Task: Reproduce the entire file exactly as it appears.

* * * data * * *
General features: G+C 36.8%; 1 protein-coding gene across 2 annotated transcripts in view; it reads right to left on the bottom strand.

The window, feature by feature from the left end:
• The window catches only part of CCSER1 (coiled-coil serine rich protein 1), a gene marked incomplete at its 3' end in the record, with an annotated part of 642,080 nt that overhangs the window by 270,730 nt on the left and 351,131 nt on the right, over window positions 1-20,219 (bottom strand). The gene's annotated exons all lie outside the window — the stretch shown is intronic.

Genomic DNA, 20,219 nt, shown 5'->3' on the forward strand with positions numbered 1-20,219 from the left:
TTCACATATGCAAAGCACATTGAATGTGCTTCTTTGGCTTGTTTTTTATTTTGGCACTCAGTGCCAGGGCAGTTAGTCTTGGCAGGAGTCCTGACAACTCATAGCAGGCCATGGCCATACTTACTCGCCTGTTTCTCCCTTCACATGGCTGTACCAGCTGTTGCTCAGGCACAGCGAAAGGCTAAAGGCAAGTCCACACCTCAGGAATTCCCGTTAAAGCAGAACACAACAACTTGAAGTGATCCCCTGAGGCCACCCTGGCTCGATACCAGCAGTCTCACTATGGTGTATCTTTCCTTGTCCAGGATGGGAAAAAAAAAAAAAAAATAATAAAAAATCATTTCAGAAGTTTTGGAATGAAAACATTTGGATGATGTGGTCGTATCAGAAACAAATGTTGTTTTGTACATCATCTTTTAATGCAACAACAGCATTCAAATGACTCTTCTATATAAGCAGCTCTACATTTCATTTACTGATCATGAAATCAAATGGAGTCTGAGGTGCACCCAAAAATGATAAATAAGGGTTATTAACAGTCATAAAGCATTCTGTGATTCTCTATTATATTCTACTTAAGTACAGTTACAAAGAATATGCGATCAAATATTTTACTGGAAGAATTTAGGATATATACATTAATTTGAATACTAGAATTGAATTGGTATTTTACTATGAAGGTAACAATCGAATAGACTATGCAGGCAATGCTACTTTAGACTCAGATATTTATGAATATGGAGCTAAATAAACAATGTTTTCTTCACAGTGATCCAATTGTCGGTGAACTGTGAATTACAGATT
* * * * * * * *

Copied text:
General features: G+C 36.8%; 1 protein-coding gene across 2 annotated transcripts in view; it reads right to left on the bottom strand.

The window, feature by feature from the left end:
• The window catches only part of CCSER1 (coiled-coil serine rich protein 1), a gene marked incomplete at its 3' end in the record, with an annotated part of 642,080 nt that overhangs the window by 270,730 nt on the left and 351,131 nt on the right, over window positions 1-20,219 (bottom strand). The gene's annotated exons all lie outside the window — the stretch shown is intronic.

Genomic DNA, 20,219 nt, shown 5'->3' on the forward strand with positions numbered 1-20,219 from the left:
TTCACATATGCAAAGCACATTGAATGTGCTTCTTTGGCTTGTTTTTTATTTTGGCACTCAGTGCCAGGGCAGTTAGTCTTGGCAGGAGTCCTGACAACTCATAGCAGGCCATGGCCATACTTACTCGCCTGTTTCTCCCTTCACATGGCTGTACCAGCTGTTGCTCAGGCACAGCGAAAGGCTAAAGGCAAGTCCACACCTCAGGAATTCCCGTTAAAGCAGAACACAACAACTTGAAGTGATCCCCTGAGGCCACCCTGGCTCGATACCAGCAGTCTCACTATGGTGTATCTTTCCTTGTCCAGGATGGGAAAAAAAAAAAAAAAATAATAAAAAATCATTTCAGAAGTTTTGGAATGAAAACATTTGGATGATGTGGTCGTATCAGAAACAAATGTTGTTTTGTACATCATCTTTTAATGCAACAACAGCATTCAAATGACTCTTCTATATAAGCAGCTCTACATTTCATTTACTGATCATGAAATCAAATGGAGTCTGAGGTGCACCCAAAAATGATAAATAAGGGTTATTAACAGTCATAAAGCATTCTGTGATTCTCTATTATATTCTACTTAAGTACAGTTACAAAGAATATGCGATCAAATATTTTACTGGAAGAATTTAGGATATATACATTAATTTGAATACTAGAATTGAATTGGTATTTTACTATGAAGGTAACAATCGAATAGACTATGCAGGCAATGCTACTTTAGACTCAGATATTTATGAATATGGAGCTAAATAAACAATGTTTTCTTCACAGTGATCCAATTGTCGGTGAACTGTGAATTACAGATT